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That his left hand be cut off, his property confiscated, and he himself banished for ever. This was my punishment also, and he asked me to prepare for the painful hour which awaited me. I will not describe to you that terrible hour, when I laid my hand upon the block in the public market place and my own blood shot over me in broad streams.

Valetti took me to his house, until I had recovered; he then most generously supplied me with money for travelling, for all I had acquired with so much difficulty had fallen a prey to the law. I left Florence for Sicily and embarked on the first ship that I found for Constantinople. My hope was fixed upon the sum which I had entrusted to my friend. I also requested to be allowed to live with him. But how great was my astonishment on being asked why I did not wish to live in my own house. He told me that some unknown man had bought a house in the Greek Quarter in my name, and this very man had also told the neighbours of my early arrival. I immediately proceeded thither accompanied by my friend, and was received by all my old acquaintances joyfully. An old merchant gave me a letter, which the man who had bought the house for me had left behind. I read as follows: "Zaleukos! Two hands are prepared to work incessantly, in order that you may not feel the loss of one of yours. The house which you see, and all its contents are yours, and every year you will receive enough to be counted amongst the rich of your people. Forgive him who is unhappier than yourself! I could guess who had written it, and in answer to my question, the merchant told me it had been a man, whom he took for a Frank, and who had worn a scarlet cloak. I knew enough to understand that the stranger was, after all, not entirely devoid of noble intentions. In my new house I found everything arranged in the best style, also a vaulted room stored with goods, more splendid than I had ever had. Ten years have passed since. I still continue my commercial travels, more from old custom than necessity, yet I have never again seen that country where I became so unfortunate. Every year since, I have received a thousand gold pieces; and although I rejoice to know that unfortunate man to be noble, yet he cannot

relieve me of the sorrow of my soul, for the terrible picture of the murdered Bianca is continually on my mind.

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Zaleukos, the Greek merchant, had finished his narrative. The others had listened to him with the utmost sympathy; the stranger particularly seemed to be much affected by it; he had sighed deeply several times, and it appeared to Muley as if he had even shed tears over it. For a long time they discussed the story.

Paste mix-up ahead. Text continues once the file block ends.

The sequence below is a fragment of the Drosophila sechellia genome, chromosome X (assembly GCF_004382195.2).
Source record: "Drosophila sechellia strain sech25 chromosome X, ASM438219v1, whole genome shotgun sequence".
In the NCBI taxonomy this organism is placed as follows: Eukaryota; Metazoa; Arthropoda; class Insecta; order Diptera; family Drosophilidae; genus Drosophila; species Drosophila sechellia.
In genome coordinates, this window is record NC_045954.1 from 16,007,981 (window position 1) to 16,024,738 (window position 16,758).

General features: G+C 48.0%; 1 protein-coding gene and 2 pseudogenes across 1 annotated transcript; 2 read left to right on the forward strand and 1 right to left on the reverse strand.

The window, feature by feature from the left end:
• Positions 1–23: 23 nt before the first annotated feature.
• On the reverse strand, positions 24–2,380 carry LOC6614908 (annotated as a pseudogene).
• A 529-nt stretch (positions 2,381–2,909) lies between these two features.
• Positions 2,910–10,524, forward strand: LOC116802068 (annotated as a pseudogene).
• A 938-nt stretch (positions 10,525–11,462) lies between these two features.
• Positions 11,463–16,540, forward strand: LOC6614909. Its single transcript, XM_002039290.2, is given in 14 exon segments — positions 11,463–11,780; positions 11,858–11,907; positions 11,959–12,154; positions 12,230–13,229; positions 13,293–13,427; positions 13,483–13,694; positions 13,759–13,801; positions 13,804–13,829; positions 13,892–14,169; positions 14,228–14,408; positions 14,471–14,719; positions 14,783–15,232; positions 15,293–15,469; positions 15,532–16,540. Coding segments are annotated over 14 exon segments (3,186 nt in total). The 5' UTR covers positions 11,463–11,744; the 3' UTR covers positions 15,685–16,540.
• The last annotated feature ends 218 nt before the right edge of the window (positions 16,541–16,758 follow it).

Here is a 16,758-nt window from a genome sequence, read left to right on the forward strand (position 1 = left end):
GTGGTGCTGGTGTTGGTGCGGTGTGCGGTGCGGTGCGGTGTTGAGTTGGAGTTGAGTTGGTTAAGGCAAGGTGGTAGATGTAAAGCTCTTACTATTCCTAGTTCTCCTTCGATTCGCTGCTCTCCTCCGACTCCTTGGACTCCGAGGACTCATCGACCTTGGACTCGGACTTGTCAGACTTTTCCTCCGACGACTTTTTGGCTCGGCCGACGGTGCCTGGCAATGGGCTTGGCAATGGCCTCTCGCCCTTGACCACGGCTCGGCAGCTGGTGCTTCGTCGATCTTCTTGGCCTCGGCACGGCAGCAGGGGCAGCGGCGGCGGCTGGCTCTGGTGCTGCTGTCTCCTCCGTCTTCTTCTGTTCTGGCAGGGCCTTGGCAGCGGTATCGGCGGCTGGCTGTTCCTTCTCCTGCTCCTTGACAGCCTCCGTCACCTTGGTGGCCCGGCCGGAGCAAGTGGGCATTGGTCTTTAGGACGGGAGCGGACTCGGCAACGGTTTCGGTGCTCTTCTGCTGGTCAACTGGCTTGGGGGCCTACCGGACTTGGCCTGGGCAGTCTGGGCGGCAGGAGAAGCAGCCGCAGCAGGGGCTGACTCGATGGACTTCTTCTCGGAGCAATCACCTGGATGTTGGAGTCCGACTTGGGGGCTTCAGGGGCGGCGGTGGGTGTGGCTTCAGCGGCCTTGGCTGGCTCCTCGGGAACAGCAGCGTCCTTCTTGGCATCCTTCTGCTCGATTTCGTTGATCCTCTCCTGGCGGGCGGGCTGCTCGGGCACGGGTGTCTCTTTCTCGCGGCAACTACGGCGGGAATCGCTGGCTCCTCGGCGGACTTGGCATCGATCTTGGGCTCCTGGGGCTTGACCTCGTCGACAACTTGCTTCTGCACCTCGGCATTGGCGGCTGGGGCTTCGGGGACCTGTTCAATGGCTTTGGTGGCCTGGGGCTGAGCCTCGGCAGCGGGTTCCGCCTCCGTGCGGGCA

"And do you not hate the unknown man who deprived you so shamefully of so vital a member of your body, and even endangered your life?" asked the stranger.

"Indeed at one time there were hours," replied the Greek, "in which my heart accused him before God for having caused me this grief and destroyed my life's happiness, but I found consolation in the faith of my ancestors, which commands me to love my enemies; perhaps he may be even more unhappy than I am.

"You are a kind man!" said the stranger, and shook the Greek's hand with emotion.

The chief of the watch, however, interrupted them in their conversation. He entered the tent with a serious look, announcing that it was not advisable to rest, for this was the place where caravans were usually attacked, and his sentinels believed they saw several horsemen in the distance.

The merchants were very much terrified at this news. Selim, the stranger, however, was surprised at this perplexity, and thought they were well protected, and that they need not fear a band of Arab robbers.


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Well, sir!" replied the chief of the watch, "If they were merely such rabble, one might lie down in peace, but lately the terrible Orbasan has turned up again, and in that case, one must be on the look out."

The stranger asked who this Orbasan was, whereupon Achmet, the old merchant, answered: "There are many reports amongst the people about this wonderful man. Some regard him as a superhuman being, because he often engages in a fight with five or six men together.

others look upon him as a valiant Frank, whom misfortune has driven here; of all these reports this much is certain, that he is a nefarious robber and thief." "That you cannot maintain," replied Lezah, one of the merchants. Although he may be a robber, yet he is of noble disposition, and as such he has proved himself by the way he treated my brother, as I could tell you. His whole tribe consists of orderly men, and as long as he roams about the desert, no other tribe dares to appear. Besides, he does not rob like others, for he only levies a tax on the caravans, and whosoever pays this willingly may continue his journey safely, for Orbasan is the Master of the desert."